How to Work Anywhere and Still Get Local Clients

This guest-post on outsourcing your work to a local sales-person is by Warren Greeley, writing from Chicago, Illinois.

There is this reoccurring daydream I have of working on my laptop while lounging on a beach somewhere I’ve never been, with white sandy shores and clear-blue water as far as the eye can see.

There is a problem though. I own a business that has a well establish local niche — and it’s my main source of my income.

I had a simple but great idea to fix this problem. This idea was to implement a local sales person to do the selling for me.

In doing so, the burden of pitching my services is taken (mostly) off my shoulders—and—my location becomes less necessary in serving my local niche.

The benefits of hiring a local sales person, then, are great.

  1. You can benefit from a local niche (or several) regardless of where you are.
  2. Your business can maintain a higher level of personal (face to face) connection even if you are half way around the world.
  3. You are more likely to get clients and make sales by adding a personal salesman to the equation. People like talking to a real person more than websites or resumes.

So, with all that in mind, how do you go about finding and hiring the right person for the job?

The Search

This can be the most tedious part of your journey. There are plenty of ways to search for this type of worker. But fortunately, you are a web worker, meaning you probably understand a lot of the resources you have.

Listing sites like Craigslist are great for finding someone in need of a job who wouldn’t fit on Career Builder or other conventional online job listings.

The best place to look, though, is through your contacts. If you are reaching out to your location of origin you’re likely know a lot of people there. Ask them, get the word out and be proactive about it.

In spite of my efforts elsewhere, I found just asking friends and acquaintances rendered the best results.

Choosing the Right Person

Though this is an unconventional job position (working for a nomadic business owner with no office!), it still needs to be treated professionally.

Some traits to look out for are:

  1. 1. Ability to work on their own.
  2. Crazy amount of personal charisma.
  3. A thirst for a challenge.
  4. Experience in a similar or complimentary industry.

All four of these will be needed to ensure the candidate is a fit for the position.

The most important trait overall is trustworthiness. This is easier to establish if you find them through personal connections but in any case, be sure to check their references like you would if you were hiring a full-time employee to your office.

Negotiating the Position

As I have already mentioned, this job position is not normal. There will most likely be no office to go to and very little regulation. This holds problems for both you and the sales-person.

They need to trust that the position is worth it and you need to trust they will live up to their end of the bargain (even if you’re relaxing on a beach somewhere).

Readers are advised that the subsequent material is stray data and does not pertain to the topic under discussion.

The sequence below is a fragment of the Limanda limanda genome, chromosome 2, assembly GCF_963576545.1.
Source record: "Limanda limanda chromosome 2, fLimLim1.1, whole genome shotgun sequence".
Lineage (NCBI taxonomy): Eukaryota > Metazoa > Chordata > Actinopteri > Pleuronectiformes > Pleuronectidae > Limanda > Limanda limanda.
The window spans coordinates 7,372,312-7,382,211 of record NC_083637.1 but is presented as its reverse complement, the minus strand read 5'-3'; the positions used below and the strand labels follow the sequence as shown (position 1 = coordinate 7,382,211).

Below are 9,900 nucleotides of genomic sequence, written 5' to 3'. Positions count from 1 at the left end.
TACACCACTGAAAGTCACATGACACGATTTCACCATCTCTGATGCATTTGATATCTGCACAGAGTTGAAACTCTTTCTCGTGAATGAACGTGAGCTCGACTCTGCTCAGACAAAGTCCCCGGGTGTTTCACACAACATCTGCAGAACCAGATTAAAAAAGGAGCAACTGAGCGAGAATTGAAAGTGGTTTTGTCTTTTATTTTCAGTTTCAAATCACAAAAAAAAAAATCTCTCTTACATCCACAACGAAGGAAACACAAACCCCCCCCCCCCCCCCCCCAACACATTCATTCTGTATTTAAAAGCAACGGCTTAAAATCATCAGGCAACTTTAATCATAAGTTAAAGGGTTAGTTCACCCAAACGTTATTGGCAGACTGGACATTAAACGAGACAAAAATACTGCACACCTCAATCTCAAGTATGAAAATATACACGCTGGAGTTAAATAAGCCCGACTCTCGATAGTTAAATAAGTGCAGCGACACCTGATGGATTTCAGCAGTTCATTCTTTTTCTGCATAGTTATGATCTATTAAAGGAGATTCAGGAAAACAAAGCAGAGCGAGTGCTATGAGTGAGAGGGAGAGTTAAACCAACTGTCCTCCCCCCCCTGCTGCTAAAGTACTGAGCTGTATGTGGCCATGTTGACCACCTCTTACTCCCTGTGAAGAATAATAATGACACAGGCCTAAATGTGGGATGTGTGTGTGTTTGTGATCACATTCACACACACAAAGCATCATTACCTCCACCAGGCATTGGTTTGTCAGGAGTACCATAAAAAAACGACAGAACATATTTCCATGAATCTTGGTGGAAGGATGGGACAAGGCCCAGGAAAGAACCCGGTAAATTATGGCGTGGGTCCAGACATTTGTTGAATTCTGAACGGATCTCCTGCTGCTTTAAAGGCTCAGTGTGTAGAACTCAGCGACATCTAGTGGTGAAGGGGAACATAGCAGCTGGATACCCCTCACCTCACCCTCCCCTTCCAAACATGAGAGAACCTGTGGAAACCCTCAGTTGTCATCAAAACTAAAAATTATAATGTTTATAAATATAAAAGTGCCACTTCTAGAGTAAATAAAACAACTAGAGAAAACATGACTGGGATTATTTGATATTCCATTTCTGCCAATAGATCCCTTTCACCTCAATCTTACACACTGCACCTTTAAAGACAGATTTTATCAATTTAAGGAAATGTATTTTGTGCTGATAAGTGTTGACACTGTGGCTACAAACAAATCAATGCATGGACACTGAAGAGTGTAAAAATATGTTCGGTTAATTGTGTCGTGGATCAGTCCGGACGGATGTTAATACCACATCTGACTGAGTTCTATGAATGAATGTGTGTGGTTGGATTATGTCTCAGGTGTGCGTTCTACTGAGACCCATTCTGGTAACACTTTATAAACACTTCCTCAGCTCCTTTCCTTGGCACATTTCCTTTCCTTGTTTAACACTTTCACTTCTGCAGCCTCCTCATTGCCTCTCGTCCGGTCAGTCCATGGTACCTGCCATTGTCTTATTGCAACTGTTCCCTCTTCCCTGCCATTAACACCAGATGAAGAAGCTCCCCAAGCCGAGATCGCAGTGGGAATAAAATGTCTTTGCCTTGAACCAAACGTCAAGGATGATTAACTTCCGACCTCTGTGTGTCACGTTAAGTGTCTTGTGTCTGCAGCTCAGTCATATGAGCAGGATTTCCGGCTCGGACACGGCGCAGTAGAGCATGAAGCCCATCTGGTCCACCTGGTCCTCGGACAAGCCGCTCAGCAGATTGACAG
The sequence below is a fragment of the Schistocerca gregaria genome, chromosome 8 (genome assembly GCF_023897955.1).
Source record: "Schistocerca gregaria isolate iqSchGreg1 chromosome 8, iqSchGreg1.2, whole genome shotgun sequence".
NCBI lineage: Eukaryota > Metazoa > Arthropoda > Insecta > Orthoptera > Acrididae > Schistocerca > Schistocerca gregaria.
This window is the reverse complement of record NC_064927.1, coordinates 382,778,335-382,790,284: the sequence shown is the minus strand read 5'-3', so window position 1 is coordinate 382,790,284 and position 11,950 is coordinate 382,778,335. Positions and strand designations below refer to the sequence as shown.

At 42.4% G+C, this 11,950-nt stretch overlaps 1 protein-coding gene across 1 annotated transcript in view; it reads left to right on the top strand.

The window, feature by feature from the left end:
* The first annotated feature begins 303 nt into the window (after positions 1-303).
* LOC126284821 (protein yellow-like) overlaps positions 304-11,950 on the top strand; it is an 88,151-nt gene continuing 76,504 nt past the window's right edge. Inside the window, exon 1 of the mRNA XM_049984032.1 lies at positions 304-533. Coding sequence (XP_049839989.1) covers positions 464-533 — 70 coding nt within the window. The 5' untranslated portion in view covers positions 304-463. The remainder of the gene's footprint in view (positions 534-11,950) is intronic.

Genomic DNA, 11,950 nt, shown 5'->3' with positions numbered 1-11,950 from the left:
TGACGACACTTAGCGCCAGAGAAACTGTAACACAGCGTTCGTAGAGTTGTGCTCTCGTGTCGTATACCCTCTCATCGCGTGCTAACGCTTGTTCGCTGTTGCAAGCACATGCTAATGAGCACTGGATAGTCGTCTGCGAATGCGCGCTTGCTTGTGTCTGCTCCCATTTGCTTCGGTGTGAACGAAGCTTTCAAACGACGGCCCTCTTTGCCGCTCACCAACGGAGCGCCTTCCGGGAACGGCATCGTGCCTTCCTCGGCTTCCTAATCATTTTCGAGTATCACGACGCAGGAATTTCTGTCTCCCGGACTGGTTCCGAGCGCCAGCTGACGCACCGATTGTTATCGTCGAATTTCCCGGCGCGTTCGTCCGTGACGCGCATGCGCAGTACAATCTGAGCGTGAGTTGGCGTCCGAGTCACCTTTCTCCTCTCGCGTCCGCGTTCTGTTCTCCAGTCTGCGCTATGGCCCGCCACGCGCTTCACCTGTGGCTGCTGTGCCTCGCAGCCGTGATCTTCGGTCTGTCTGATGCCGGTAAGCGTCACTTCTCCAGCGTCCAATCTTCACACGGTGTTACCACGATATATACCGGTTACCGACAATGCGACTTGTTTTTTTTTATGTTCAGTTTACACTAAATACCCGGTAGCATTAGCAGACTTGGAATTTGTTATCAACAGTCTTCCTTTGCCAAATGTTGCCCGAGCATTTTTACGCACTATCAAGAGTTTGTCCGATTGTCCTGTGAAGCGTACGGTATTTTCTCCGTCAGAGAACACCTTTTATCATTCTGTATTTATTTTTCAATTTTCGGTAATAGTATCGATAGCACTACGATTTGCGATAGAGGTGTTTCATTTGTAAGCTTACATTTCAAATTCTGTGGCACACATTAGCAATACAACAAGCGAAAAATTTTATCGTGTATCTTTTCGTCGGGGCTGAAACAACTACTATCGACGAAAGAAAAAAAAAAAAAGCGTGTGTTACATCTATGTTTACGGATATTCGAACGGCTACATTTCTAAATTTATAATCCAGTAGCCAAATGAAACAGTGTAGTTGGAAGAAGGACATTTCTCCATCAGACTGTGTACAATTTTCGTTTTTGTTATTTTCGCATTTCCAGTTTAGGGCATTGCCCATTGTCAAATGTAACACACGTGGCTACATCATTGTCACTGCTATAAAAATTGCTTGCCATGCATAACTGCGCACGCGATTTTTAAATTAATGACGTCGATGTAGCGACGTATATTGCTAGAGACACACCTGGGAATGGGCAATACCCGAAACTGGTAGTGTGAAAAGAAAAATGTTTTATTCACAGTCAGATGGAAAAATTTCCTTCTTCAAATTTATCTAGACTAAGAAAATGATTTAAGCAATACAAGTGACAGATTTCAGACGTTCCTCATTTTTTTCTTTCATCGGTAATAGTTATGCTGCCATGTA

Because of this uncertainty, there must be some kind of compromise on both sides. You will most likely have to pay out a slightly larger commission to the sales-person because of the risks involved and they will have to understand there will be no base pay. Compensation will be solely from commission.

Working out odds and ends is important too. Be sure they understand if they will or will not be compensated for additional projects in the future with the clients they bring in.

Also, be sure they know how and when they will be paid (including taxation).

Side note: You do not have to treat this person as a full-time employee. By treating them as a free agent working for you there is far less hassle with taxes.

Training the Person

If you chose the right candidate, you will not have to train them in how to sell (nor should you), but you’ll need to provide the basics of your business — and FAQ’s.

When hiring, be sure to explain and provide on paper all of your services, your pricing structure, terminology for your field and anything else you think they would need to talk to potential clients and sound like they know something about your industry.

I even went so far as to recommend some blogs my salesman could read to get a feel for my field.

Getting Started

Some people may need a push in the right direction to get started. Even if they have connections themselves (which they probably will) you should give them a couple of leads to start with so they have an idea of what you are looking for and also so they can get started quickly.

Once they make their first sale they will become more motivated.

Keep in mind that though this is a good way to get work, it should not be your only way. Do not rely completely on the sales person to get you work, especially when they’re just starting out. Remember to pursue the other avenues you use already.

The most important things to remember:

  1. Use your resources and connections to the fullest to find candidates.
  2. Trust and enthusiasm are very important in your relationship with your sales person.
  3. Make sure you give them all the necessary information to do their job. Giving leads and incentives when starting really helps.
  4. Don’t rely on this as your only source of selling.

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